There has been much speculation since the Court of Appeal handed down its judgment in Superstrike Ltd v Rodrigues, but the initial widespread concern about the impact of the judgment has not yet been felt. Until the decision is tested further, its effect is limited and we should perhaps look beyond the rather unusual facts in that particular case to the statutory provisions that were at the heart of the decision.
The protection afforded to tenants paying deposits to a landlord has been in place since the Housing Act 2004 came into force. However, it is the tightening up of those provisions through the Localism Act 2011 which seems to have passed somewhat under the radar.
When a landlord receives a deposit in connection with an assured shorthold tenancy he must, within 30 days of the date it is received, comply with the initial requirements of an authorised scheme and send the tenant the prescribed information. The initial requirements of an authorised scheme will depend on the particular scheme the landlord contracts with, but in Vision Enterprises Ltd v Tiensia the Court of Appeal used the generic description of “taking steps to protect the deposit”. The Prescribed Information required to be given to the Tenant is set out in the Housing (Tenancy Deposits)(Prescribed Information) Order 2007 and this must be provided within 30 days of the deposit being received by the landlord. Landlords can find themselves in difficulty by assuming this will be done by the TDS, but this often not the case.
If a landlord fails to protect the deposit or provide the prescribed information within 30 days then it is not able to serve notice pursuant to section 21(4)(a) Housing Act 1988. This will leave a landlord with severely restricted options for bringing the tenancy to an end.
If notice cannot be served under another ground, the landlord’s only real option is to return the deposit in full (unless the tenant will agree to any deductions,) so that it can then serve a section 21 notice. It may be possible to save the situation if the deposit was protected within 30 days, but the prescribed information was not sent in time. In those circumstances, it is still possible to serve a section 21 notice, but only after the Prescribed Information has been provided to the tenant. It is not yet clear whether a section 21 notice will stand if the deposit has been protected out of time and cannot be returned, because for example it is in a DPS. Under the strict wording of the act, the notice cannot be served, but this would leave landlords in an impossible situation, which the Courts seem to have recognised.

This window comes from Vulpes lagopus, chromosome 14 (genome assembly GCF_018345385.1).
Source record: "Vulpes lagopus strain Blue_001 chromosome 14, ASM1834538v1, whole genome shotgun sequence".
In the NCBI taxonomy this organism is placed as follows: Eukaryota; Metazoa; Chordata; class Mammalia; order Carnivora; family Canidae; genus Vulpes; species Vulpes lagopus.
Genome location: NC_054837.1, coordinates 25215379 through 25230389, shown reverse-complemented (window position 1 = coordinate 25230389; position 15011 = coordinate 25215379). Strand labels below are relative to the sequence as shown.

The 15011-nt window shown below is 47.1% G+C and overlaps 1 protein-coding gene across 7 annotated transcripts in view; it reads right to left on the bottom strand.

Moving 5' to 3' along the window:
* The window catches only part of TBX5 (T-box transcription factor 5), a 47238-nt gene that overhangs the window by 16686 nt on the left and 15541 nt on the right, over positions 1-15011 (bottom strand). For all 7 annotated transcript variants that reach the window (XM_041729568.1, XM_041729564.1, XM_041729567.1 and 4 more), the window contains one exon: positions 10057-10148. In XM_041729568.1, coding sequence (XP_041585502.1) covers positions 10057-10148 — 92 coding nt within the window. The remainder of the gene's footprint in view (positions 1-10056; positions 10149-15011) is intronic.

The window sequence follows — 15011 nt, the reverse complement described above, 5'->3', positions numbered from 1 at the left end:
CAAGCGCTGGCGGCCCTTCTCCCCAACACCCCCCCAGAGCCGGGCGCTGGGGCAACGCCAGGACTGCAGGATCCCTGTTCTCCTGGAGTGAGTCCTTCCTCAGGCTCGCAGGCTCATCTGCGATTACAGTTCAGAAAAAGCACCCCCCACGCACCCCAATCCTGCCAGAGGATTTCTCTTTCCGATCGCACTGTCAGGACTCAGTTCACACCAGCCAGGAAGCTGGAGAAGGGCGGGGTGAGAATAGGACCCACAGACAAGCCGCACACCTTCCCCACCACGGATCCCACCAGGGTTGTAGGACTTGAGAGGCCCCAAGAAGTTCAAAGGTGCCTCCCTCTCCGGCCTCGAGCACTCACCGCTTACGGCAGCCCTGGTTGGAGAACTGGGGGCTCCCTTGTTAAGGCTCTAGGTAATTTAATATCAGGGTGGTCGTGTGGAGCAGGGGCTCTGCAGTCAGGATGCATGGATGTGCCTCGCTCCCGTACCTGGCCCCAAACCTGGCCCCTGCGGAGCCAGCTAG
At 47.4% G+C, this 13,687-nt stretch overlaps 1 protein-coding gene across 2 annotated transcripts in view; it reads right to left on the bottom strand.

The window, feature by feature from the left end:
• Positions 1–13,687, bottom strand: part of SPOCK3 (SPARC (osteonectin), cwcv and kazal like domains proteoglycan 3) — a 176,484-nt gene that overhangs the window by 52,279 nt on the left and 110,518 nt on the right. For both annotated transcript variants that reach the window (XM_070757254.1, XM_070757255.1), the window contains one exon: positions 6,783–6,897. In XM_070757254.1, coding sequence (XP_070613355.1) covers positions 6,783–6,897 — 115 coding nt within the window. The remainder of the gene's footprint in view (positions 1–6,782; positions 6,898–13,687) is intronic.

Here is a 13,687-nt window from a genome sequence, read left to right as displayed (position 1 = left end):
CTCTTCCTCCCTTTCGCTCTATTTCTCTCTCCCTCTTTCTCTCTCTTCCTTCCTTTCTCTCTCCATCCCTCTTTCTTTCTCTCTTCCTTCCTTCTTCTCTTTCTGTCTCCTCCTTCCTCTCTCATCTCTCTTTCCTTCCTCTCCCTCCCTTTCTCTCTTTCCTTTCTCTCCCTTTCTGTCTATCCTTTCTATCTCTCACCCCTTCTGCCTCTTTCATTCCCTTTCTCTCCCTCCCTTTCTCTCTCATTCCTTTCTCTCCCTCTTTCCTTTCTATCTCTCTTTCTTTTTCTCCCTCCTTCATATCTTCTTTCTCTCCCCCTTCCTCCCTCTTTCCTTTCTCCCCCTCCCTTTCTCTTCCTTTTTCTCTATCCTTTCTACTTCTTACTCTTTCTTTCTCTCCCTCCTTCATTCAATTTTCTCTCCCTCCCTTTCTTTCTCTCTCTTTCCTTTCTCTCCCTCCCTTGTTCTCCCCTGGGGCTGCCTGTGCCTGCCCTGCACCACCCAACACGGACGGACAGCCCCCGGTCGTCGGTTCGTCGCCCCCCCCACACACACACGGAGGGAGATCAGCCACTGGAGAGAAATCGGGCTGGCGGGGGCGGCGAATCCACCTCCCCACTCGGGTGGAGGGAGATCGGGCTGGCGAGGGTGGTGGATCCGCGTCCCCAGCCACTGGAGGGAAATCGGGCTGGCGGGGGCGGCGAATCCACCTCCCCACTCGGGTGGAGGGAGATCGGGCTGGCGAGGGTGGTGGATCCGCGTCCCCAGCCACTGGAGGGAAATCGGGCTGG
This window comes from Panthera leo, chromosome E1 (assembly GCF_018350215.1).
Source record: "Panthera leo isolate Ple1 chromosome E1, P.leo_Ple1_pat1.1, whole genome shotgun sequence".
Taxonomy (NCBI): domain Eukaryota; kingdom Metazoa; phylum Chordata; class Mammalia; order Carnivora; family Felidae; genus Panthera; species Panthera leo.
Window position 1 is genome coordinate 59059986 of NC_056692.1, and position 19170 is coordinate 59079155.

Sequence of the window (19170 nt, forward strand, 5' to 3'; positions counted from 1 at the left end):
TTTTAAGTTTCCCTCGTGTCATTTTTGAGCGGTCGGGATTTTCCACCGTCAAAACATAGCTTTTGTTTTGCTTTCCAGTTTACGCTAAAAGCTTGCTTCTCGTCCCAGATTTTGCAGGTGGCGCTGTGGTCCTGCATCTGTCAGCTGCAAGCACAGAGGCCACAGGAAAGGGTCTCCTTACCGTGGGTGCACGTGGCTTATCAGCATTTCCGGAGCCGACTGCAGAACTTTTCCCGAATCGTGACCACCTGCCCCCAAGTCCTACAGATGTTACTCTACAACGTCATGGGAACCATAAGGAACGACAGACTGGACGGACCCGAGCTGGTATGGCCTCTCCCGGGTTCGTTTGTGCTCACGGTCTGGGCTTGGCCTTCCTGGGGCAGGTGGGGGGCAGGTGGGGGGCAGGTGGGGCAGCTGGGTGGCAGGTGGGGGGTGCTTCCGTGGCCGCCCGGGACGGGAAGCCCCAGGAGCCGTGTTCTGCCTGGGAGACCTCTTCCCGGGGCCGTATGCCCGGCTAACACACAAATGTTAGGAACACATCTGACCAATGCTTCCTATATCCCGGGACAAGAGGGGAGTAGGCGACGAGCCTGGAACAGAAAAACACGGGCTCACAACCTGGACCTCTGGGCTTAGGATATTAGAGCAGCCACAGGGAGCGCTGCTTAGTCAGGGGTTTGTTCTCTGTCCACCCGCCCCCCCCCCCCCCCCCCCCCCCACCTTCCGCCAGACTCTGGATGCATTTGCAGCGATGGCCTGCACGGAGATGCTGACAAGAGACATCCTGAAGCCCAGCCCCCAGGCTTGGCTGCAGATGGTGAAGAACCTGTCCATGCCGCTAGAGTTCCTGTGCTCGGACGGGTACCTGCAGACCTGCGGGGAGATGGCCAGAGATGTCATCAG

Even if the landlord returns the deposit or serves the Prescribed Information late, it may still be liable for a financial penalty.
If a section 21 notice is served where the landlord has lost the right to do so, it will be invalid and possession will not be granted by the Court. The Landlord will then have to remedy the position and give a fresh notice if it wishes to continue in its pursuit for possession.
Mistakes in notices can lead to lengthy delays and unexpected costs for landlords so we advise landlords to contact a specialist solicitor to deal with possession issues. At OTB Eveling we offer a competitive fixed fee pricing structure for service of notices and other residential lease management work. For more information, please contact Michael Clark, OTB Eveling’s specialist property litigator.